As we are in the midst of the best Academy annual meeting ever, I am reminded how much member involvement occurs throughout the year but especially during our yearly conference. Involvement occurs on many different levels.
Author(s): H. Gustav MuellerCatherine PalmerRobert Turner
For the past several years, we have reviewed what we believe to be the top articles from the past year. We select well-designed articles where the findings might have a direct impact for audiologists fitting hearing aids.
Author(s): Sigfrid D. SoliRoss RoeserVeronique Vaillancourt
Defining the objective relationship between speech recognition measures of functional hearing taken in the clinic or lab and the ability to perform essential hearing-critical job tasks safely and effectively in real-world noise environments.
Audiologists must educate physicians at every level and specialty, raise awareness of audiology and the importance of hearing health, and become an integral, if not interdependent, team member of PCPs and others who treat seniors. It is your professional responsibility.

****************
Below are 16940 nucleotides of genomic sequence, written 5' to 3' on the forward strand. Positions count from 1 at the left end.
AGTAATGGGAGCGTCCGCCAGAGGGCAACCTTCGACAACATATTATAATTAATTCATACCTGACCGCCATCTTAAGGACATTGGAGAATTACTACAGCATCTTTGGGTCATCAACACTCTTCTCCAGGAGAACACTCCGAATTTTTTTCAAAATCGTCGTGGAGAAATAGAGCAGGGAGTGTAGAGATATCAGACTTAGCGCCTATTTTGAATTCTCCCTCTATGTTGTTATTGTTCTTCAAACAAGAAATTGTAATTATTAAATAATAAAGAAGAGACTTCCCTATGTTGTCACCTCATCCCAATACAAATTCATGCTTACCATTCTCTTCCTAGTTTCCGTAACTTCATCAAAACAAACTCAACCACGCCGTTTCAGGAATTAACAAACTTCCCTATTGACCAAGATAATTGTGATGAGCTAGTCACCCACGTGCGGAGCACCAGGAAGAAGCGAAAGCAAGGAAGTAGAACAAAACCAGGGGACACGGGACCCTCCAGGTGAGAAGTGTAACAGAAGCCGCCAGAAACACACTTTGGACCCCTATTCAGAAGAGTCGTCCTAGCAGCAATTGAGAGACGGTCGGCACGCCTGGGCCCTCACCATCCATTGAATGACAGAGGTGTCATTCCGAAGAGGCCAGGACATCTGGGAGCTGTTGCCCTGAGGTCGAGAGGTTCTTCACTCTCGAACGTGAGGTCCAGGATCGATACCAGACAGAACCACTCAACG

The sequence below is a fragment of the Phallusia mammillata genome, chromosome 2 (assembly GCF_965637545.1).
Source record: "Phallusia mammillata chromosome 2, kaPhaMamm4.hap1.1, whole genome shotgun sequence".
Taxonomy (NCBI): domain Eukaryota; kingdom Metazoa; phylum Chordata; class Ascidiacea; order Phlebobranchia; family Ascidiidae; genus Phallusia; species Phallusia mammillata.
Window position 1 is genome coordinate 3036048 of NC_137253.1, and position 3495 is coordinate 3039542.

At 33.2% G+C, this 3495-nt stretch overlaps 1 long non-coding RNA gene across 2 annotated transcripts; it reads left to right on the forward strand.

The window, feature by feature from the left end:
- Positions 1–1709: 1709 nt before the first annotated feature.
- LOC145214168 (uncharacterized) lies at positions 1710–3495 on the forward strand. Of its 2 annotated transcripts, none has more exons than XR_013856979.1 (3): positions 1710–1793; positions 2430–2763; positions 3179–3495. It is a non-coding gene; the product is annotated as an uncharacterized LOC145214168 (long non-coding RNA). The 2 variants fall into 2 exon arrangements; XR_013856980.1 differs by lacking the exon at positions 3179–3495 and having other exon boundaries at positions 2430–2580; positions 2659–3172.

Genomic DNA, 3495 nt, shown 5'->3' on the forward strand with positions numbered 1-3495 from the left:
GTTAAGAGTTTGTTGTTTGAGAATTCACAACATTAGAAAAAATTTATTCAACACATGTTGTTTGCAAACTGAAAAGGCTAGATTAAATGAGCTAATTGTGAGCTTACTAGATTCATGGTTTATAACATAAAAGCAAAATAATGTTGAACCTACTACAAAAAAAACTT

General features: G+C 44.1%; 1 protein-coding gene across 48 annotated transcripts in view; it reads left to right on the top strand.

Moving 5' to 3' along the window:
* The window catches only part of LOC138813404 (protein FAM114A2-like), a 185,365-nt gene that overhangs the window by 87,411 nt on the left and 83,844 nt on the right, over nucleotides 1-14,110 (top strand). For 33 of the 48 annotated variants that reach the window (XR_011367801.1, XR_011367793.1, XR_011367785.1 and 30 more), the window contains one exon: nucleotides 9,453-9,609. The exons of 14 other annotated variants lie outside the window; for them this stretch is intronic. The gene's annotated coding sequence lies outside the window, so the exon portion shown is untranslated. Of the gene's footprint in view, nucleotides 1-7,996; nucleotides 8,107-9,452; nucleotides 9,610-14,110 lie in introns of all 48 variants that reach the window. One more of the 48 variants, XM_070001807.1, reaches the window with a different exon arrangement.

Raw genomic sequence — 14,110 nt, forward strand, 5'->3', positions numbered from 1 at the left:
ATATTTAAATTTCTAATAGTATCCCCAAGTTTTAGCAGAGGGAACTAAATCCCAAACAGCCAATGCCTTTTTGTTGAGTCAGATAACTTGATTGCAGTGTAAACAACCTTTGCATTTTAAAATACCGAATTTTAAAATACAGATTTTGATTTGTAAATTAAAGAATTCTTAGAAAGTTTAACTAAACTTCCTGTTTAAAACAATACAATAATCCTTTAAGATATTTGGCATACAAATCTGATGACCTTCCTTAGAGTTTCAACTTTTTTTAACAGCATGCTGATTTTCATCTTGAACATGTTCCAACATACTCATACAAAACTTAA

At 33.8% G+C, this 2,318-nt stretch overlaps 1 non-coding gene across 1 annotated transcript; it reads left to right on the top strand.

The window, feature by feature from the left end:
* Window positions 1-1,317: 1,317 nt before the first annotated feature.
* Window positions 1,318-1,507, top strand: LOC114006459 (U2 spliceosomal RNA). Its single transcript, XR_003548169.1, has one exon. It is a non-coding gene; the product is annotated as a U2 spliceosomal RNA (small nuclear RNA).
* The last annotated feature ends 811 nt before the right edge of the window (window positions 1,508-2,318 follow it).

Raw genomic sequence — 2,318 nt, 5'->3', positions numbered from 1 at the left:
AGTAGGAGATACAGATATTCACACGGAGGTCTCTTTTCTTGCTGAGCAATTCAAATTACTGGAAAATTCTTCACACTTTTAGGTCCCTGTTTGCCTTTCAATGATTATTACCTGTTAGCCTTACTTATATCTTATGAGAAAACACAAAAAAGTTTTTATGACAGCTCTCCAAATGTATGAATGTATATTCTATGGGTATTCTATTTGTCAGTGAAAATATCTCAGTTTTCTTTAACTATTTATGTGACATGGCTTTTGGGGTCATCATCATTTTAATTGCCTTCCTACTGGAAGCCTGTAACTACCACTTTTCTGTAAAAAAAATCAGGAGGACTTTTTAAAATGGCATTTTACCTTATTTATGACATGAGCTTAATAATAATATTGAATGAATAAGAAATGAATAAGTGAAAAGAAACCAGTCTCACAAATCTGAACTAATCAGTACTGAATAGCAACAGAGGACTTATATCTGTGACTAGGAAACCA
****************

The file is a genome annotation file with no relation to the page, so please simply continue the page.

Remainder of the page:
Most patients with hearing loss do not learn about hearing assistance technologies (HATs) from their audiologist. A routine use of a HAT needs checklist can provide an efficient means to introduce beneficial products to patients and help ensure greater audibility.
Great interviews don’t just happen. They have years of training behind them. While some people are naturally outgoing, have great interview instincts, and can pull off successful interviews with little training, that isn’t the case for most people.
The American Academy of Audiology (the Academy) and others recently requested revisions for codes and code descriptors in the CROS/BiCROS family and Centers for Medicare and Medicaid Services approved many of the proposed changes.
In November 2018, the board of the American Board of Audiology (ABA) developed a "certification reboot" for its programs that was reported in the November/December 2018 ABA Sounding Board in Audiology Today.
Case scenario 1...a 30-something audiologist completed a routine diagnostic assessment of a 35-year-old patient referred by her primary-care physician for rather vague complaints of inconsistent difficulty hearing in certain settings.